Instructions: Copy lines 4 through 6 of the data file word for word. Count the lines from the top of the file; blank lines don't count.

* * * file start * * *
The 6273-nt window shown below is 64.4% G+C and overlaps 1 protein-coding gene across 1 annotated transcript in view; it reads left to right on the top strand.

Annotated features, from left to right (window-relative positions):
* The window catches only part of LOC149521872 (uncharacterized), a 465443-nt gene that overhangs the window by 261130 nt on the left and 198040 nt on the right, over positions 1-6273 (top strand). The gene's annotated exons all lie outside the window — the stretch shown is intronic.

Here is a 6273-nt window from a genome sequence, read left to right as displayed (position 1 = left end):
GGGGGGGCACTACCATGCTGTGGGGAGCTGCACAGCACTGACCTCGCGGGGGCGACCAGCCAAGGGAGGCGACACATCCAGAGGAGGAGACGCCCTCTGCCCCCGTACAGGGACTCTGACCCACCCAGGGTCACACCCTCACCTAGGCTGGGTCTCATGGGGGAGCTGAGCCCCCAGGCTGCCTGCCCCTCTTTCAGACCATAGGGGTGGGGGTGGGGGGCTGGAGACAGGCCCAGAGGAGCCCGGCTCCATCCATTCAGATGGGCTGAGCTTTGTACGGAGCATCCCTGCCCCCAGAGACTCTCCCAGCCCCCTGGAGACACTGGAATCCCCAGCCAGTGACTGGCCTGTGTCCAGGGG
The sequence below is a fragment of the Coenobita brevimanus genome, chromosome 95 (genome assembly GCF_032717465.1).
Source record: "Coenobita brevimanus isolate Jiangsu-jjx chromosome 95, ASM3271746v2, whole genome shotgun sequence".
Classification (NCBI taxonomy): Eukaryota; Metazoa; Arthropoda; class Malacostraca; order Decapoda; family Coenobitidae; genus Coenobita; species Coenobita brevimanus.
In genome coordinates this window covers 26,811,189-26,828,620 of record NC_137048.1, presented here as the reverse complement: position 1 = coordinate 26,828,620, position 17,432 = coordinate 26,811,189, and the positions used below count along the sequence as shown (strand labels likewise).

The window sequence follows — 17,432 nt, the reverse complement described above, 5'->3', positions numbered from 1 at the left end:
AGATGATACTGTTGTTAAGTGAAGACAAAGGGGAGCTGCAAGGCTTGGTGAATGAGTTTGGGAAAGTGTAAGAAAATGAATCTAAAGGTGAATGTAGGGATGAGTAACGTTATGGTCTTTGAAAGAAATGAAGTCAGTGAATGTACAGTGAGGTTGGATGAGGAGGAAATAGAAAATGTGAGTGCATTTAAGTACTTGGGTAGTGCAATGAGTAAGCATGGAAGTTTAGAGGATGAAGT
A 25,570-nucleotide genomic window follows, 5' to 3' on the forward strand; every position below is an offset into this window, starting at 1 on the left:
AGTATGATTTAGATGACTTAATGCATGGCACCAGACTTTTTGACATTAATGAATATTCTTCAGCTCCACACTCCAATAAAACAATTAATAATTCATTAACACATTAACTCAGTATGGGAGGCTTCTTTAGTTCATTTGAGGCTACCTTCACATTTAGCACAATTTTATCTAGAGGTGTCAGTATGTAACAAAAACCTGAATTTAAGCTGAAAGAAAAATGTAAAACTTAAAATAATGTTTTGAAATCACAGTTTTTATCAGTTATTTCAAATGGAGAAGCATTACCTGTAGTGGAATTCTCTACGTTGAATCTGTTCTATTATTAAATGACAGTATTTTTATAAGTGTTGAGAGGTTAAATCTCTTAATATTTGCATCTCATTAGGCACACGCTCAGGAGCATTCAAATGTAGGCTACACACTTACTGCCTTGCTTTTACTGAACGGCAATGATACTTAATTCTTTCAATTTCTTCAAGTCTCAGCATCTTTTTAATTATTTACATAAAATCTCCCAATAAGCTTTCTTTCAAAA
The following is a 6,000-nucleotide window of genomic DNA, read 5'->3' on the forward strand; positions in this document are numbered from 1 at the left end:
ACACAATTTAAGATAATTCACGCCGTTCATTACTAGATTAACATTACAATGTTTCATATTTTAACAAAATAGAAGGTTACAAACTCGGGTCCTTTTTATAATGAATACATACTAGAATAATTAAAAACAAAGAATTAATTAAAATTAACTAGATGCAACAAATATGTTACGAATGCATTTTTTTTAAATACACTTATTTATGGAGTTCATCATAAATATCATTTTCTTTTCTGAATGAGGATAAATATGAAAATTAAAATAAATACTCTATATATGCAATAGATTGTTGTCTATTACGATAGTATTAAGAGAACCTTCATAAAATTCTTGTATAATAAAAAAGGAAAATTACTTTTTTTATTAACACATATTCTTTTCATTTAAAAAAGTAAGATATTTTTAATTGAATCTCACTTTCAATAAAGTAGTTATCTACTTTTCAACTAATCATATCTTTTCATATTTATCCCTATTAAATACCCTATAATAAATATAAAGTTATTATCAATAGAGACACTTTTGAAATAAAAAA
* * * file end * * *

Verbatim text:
Here is a 6273-nt window from a genome sequence, read left to right as displayed (position 1 = left end):
GGGGGGGCACTACCATGCTGTGGGGAGCTGCACAGCACTGACCTCGCGGGGGCGACCAGCCAAGGGAGGCGACACATCCAGAGGAGGAGACGCCCTCTGCCCCCGTACAGGGACTCTGACCCACCCAGGGTCACACCCTCACCTAGGCTGGGTCTCATGGGGGAGCTGAGCCCCCAGGCTGCCTGCCCCTCTTTCAGACCATAGGGGTGGGGGTGGGGGGCTGGAGACAGGCCCAGAGGAGCCCGGCTCCATCCATTCAGATGGGCTGAGCTTTGTACGGAGCATCCCTGCCCCCAGAGACTCTCCCAGCCCCCTGGAGACACTGGAATCCCCAGCCAGTGACTGGCCTGTGTCCAGGGG
The sequence below is a fragment of the Coenobita brevimanus genome, chromosome 95 (genome assembly GCF_032717465.1).